Meet the Minds – Ryan Smith and Will Fox

March 3, 2017
Ryan Smith and Will Fox

Photos: Recent Projects

Ryan Smith and Will Fox serve as the creative director and and head of design, respectively, for Austin-based McGuire Moorman Hospitality (MMH). The firm’s local, hip, and inviting eateries are anchored in a style all their own. Here, Smith and Fox discuss upbringings rooted in curiosity, the holistic approach that characterizes their brand, and the charm of Wes Anderson.

Did you always know you wanted to work in the hospitality/restaurant industry?
Ryan Smith: As a kid, I loved the show L.A. Law and wanted to be a lawyer. At the end of high school, I saw Rushmore and wanted to be Wes Anderson. I was always really into fashion, so that was a possibility too. I thought working in restaurants was just a way to make money along the way, but in all actuality, the hospitality business inadvertently became a major piece of my life. I just needed to find the creativity in it.

Did you always know you wanted to be a designer?
Will Fox: I was always interested in the functional side of design. I was homeschooled until high school, which allowed me time to explore this interest through cooking, building furniture, and making ceramics. After a few years in public school, I realized I enjoyed math and physics as well, but I didn’t realize until after I graduated that architecture was what I wanted to do as a profession.

What are some of your first memories of design or creativity?

RS: Dance contests with family and friends. Clothing—I’ve always really been into expressing myself through how I dress.

WF: Every Christmas we had a tradition of making cardboard box houses, which went into our mantel “village.” My brother and sister would finish with theirs rather quickly, and I would keep working for hours. I took them very seriously and everything had to be perfect. I did the same with carving pumpkins, too.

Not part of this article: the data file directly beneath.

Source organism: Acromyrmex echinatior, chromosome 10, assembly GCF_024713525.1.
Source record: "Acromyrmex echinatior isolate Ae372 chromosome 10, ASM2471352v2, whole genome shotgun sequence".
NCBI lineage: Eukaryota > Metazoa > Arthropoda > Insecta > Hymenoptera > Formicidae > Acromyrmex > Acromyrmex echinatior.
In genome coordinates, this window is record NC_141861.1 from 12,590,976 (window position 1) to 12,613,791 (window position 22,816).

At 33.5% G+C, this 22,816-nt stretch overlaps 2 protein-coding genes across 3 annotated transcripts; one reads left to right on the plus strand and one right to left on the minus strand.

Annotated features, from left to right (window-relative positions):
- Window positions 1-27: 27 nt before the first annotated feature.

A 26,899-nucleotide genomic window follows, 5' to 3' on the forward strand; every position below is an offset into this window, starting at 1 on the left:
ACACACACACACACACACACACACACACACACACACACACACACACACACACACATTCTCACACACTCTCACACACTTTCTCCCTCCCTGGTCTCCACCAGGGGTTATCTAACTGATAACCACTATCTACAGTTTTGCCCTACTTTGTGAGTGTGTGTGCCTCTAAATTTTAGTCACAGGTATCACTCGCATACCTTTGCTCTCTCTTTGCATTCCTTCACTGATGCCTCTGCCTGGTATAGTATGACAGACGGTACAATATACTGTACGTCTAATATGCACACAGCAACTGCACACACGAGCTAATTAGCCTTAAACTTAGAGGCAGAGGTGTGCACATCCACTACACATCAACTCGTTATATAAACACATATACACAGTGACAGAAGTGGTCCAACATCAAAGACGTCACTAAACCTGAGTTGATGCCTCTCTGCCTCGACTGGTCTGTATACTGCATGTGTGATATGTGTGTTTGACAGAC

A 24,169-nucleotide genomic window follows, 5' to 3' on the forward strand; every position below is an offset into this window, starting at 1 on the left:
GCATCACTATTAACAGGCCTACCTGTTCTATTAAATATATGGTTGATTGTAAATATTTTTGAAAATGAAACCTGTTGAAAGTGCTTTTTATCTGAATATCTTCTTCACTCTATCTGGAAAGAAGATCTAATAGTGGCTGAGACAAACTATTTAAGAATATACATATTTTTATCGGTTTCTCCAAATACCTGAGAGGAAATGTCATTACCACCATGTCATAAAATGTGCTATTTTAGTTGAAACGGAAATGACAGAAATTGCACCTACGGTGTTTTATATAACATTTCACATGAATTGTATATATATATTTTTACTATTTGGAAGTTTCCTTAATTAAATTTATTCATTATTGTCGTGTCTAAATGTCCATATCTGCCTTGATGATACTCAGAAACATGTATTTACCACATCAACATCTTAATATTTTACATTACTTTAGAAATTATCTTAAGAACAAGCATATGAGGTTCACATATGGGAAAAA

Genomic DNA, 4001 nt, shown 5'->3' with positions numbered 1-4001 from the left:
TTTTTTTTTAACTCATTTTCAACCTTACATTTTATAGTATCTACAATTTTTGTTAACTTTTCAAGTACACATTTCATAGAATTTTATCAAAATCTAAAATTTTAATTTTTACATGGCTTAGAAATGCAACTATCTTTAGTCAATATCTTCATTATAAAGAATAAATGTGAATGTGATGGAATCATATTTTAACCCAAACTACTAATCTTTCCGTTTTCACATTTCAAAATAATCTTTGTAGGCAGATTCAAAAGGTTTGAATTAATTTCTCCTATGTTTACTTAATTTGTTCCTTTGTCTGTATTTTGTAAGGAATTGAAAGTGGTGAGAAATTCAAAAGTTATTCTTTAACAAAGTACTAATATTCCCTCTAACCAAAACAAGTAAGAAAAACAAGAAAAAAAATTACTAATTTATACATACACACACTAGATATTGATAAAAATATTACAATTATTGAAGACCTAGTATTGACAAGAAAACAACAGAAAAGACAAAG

Did where you grew up influence your career path?

RS: I grew up in Houston suburbia, and music/dancing, movies, clothing, and sports were how my friends and I communicated with one another. I learned how to relate to the world through a Bell Biv DeVoe song or a scene from the movie Rad. Creativity, artistry, design aesthetics, and fashion just felt natural.

WF: I grew up in Chicago, which has a rich architectural history with Frank Lloyd Wright, Mies Van Der Rohe, and H.H. Richardson. I have early memories of going to the Museum of Science and Industry. Actually, I had a friend growing up who lived in a Frank Lloyd Wright house. My dad grew up in a Mies Van der Rohe building on Lake Shore Drive, and though I never saw the interior, we would always drive by the building as kids.  

Give us a bit of your background: college, first jobs, early lessons learned?
RS: [I was political science major] at Texas State University but didn’t finish. I took a 16mm film intensive at NYU making a series of six original short films. I waited tables all throughout school at places ranging from Mexican to seafood to sushi to Italian to barbecue. One day things just clicked, and I realized I’d never be happy unless I pursued a creative direction.  

WF: I was homeschooled until high school. I received my master’s in from the Yale School of Architecture. After graduating, I went to work for Frank Gehry in Los Angeles for three years. I  learned to trust intuition, be iterative, always start with physical models, and to stay away from trends. I also worked for Bernard Tschumi in Paris and Rojkind Arquitectos in Mexico City.